Here’s another literary-minded writer ringing the death knell for the cause: Sales are down, customers are going digitally elsewhere. Brick and mortar sales aren’t what they used to be, and to stay even, prices are way up. Worst of all, the industry is losing its place in the national consciousness — kids these days, they’re on their cellphones. Or playing football.
I’m not just talking about the book business; I’m talking about baseball. Summer's almost here and for every fan pumped about another season of Mets baseball there’s a naysayer professing doom — costly stadium seating, plunging attendance.
“Compared with football, basketball and the X Games sports that have captivated a younger generation, baseball can be slow, plodding, a wee bit boring,” says Time magazine.
SB Nation: “The 30-year trend of increased attendance has stalled and may not resume. Ratings for the 2013 World Series were an improvement over 2012 but still the fourth-worst in history.”
It’s easy to massage the numbers in different ways: Are we talking about national TV ratings? But whatever’s happening to the sport, everyone has an opinion about its trajectory one way or another. The doom-and-gloom essays are more fun to write. The same goes for the publishing industry.
“Sometimes I feel as if I’m working in a field that’s disappearing right under my feet,” said biographer Robert Caro, a Triple Crown winner if there ever was one, in a New York Times article on the disappearance of bookstores from Manhattan. No need to really bring numbers in to demonstrate books’ plight: “As we all know, the conventional book publishing business has become a slippery, depressing monster,” said the query letter on a submission I got in the mail last week.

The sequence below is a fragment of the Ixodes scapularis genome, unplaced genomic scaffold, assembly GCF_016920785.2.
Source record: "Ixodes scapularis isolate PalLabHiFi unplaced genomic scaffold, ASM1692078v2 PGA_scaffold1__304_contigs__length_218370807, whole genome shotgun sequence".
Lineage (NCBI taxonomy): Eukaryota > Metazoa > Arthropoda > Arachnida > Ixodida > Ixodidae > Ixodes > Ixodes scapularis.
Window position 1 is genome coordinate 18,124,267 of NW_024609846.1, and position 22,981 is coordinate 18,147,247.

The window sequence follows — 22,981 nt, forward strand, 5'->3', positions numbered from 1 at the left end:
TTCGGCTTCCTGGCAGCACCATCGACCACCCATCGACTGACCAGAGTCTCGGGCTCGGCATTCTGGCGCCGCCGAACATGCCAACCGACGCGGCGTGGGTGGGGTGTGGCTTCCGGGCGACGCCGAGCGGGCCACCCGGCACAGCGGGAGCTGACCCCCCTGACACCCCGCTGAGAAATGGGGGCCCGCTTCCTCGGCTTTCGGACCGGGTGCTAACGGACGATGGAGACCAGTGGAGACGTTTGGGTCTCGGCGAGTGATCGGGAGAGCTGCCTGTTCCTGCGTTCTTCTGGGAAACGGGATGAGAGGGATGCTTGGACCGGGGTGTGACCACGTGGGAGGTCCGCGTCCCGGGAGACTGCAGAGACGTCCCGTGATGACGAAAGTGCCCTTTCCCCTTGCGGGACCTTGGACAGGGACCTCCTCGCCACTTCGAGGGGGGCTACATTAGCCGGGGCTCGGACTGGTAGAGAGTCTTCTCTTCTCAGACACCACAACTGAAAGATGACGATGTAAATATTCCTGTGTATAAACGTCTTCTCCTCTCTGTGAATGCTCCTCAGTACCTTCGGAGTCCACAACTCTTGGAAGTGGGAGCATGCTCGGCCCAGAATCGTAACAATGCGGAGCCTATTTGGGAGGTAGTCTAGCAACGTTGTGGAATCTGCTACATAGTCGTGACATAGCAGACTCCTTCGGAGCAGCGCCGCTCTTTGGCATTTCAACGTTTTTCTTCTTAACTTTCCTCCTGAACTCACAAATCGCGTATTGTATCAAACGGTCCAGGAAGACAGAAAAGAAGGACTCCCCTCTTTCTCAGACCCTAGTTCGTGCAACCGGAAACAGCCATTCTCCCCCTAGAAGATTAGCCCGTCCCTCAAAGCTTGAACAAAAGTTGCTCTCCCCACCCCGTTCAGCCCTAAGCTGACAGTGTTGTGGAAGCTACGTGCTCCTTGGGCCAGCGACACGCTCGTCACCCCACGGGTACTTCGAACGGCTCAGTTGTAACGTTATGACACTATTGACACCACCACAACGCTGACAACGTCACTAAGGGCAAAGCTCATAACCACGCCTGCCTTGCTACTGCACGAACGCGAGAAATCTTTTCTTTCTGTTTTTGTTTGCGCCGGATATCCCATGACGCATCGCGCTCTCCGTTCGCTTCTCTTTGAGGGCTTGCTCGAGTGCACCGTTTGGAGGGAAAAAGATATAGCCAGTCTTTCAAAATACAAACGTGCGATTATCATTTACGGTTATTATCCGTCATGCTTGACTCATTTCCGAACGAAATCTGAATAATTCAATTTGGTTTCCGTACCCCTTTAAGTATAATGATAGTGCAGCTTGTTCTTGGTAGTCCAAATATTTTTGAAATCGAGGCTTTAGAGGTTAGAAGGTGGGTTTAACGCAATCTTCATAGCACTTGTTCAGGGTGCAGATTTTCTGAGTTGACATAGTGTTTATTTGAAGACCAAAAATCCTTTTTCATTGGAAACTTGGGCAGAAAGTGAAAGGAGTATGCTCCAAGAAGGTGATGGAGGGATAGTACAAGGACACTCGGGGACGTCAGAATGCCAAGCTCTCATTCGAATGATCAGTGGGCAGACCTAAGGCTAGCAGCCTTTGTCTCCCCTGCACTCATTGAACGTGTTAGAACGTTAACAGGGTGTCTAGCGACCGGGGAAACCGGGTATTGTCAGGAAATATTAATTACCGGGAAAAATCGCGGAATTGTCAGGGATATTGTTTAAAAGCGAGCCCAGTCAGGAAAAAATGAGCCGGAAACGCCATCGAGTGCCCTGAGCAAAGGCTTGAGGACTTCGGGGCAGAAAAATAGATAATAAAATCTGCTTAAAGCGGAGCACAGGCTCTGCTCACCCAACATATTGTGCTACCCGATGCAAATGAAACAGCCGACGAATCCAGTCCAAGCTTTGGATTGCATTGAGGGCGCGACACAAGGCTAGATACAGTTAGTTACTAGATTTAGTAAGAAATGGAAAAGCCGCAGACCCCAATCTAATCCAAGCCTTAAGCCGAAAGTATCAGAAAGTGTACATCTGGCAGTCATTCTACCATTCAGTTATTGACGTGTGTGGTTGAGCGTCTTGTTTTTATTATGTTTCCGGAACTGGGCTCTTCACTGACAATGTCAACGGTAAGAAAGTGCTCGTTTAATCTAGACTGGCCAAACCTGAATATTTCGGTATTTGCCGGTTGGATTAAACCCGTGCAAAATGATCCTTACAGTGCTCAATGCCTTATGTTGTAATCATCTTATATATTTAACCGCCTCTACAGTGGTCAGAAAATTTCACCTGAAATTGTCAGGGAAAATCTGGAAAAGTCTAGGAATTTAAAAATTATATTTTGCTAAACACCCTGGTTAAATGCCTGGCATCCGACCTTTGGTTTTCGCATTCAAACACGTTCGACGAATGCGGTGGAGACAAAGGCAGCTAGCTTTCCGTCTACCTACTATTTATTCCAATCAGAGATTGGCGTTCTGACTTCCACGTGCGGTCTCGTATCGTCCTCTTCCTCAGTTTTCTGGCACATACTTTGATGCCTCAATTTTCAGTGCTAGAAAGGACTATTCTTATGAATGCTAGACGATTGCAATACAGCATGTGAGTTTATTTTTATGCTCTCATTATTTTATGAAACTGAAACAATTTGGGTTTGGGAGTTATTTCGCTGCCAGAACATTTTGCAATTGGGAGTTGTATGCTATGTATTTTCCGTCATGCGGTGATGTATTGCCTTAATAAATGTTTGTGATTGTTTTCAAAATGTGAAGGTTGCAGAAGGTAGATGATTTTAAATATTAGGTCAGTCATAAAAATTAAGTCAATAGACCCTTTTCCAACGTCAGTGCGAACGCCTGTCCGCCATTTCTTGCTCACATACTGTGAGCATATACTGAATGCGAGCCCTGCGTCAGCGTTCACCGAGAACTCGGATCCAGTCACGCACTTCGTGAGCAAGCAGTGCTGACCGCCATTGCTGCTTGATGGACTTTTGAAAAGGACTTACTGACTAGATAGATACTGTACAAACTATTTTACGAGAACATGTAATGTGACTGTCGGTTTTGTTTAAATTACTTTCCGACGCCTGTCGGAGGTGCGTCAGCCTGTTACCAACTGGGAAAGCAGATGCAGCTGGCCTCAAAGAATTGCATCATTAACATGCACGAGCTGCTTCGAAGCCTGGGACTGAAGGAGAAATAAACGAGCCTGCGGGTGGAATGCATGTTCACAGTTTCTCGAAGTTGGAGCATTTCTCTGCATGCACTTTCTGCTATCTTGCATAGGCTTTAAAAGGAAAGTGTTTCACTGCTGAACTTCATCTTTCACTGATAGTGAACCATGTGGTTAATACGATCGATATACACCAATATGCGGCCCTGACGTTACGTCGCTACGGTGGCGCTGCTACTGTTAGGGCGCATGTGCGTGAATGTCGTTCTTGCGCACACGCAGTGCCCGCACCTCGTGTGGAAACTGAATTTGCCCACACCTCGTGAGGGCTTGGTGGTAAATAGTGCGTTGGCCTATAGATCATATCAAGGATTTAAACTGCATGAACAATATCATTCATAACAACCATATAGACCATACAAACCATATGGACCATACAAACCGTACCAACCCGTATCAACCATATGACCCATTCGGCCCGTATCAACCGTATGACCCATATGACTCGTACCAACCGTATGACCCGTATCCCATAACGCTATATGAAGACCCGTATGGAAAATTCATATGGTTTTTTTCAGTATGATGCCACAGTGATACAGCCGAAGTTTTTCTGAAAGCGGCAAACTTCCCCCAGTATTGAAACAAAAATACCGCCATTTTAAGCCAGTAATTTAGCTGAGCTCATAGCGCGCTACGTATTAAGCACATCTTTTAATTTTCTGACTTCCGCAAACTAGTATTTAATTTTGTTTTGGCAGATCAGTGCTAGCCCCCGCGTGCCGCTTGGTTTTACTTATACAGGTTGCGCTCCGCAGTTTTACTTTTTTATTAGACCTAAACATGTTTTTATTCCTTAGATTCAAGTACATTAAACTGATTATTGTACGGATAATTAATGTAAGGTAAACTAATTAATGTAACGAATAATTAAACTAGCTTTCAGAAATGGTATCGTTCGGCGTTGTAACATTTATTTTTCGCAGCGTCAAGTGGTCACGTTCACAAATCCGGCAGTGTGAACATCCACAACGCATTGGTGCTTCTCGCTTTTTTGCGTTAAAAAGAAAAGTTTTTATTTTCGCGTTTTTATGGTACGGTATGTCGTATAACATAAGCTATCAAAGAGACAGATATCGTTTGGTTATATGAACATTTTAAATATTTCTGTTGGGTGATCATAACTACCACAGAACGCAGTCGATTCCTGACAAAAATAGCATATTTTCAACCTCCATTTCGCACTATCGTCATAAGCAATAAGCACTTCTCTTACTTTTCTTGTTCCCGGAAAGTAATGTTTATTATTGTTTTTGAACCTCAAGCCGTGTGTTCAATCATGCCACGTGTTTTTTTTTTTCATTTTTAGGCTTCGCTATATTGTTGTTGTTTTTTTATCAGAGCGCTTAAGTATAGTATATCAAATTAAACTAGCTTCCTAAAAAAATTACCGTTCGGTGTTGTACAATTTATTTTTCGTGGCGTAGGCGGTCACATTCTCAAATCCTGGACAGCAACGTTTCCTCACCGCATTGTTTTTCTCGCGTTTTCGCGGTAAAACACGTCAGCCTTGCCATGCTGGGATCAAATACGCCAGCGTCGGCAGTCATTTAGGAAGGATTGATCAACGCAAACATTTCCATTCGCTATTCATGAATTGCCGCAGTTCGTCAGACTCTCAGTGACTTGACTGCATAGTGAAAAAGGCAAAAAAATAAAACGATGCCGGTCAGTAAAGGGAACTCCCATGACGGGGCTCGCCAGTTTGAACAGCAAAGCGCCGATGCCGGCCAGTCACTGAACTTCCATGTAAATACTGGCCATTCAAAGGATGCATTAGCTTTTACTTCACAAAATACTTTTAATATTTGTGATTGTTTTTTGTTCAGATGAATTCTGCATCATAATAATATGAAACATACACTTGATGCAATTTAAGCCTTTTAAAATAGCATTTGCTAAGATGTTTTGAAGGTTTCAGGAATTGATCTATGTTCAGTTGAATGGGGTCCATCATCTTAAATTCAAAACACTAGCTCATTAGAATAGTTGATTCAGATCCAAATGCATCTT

Baseball and the literary sphere have always been tied together, from Marianne Moore to John Updike to those Roger Angell pieces that just break your heart. It’s not surprising that we talk about them, their demise or possible resiliency, in the same hyperbolic way. Is the only way forward down?
For a microcosmic example, let’s talk about Brooklyn. Where I grew up, Kings Plaza had two bookstores that quickly morphed into none, but even still, these were the days when you could read Jonathan Lethem and Paul Auster and Michael Chabon, those shining accepted literary lights, actually setting stories in the borough — and not even Truman Capote’s Brooklyn Heights, which let’s be clear, is hardly Brooklyn anyway.
Suddenly we had more than the wonderful homegrown grit of Gilbert Sorrentino and Hubert Selby Jr.’s youths. People could live and write in Williamsburg, when Grand Street was still the site of a “Take the Field” baseball complex that locked its gates during high school games (as opposed to just another stop on the L train in “East Williamsburg”). There was n+1, the Brooklyn Book Festival, good old Marty Markowitz shouting about Yusef Komunyakaa poetry. This was all a happy coincidence in my case, that the borough of my birth had become literary royalty while I was growing up in it. Brooklyn was literary cool.